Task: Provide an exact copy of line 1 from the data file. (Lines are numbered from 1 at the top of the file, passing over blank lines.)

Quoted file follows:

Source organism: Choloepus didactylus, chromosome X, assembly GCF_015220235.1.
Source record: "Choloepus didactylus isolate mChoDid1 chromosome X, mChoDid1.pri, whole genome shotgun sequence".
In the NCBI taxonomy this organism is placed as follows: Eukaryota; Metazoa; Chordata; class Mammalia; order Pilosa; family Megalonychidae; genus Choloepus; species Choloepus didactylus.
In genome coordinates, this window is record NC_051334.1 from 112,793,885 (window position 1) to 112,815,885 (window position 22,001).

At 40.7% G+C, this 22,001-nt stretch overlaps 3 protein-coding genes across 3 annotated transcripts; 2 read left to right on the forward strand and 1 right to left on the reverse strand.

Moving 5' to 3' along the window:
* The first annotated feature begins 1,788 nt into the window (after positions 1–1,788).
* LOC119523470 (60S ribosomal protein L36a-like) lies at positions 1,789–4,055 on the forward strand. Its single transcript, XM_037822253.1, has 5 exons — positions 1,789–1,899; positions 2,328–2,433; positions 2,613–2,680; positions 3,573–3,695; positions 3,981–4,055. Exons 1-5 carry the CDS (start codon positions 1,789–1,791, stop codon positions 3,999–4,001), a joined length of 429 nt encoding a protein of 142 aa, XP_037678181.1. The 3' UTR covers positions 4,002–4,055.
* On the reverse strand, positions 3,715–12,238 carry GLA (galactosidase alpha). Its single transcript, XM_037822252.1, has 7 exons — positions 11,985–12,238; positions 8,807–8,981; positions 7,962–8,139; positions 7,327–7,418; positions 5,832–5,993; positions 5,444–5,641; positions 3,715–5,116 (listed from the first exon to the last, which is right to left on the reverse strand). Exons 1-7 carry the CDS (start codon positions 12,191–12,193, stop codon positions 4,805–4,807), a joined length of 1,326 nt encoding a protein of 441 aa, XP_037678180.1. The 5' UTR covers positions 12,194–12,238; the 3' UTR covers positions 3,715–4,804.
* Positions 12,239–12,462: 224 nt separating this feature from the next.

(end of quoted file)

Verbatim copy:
Source organism: Choloepus didactylus, chromosome X, assembly GCF_015220235.1.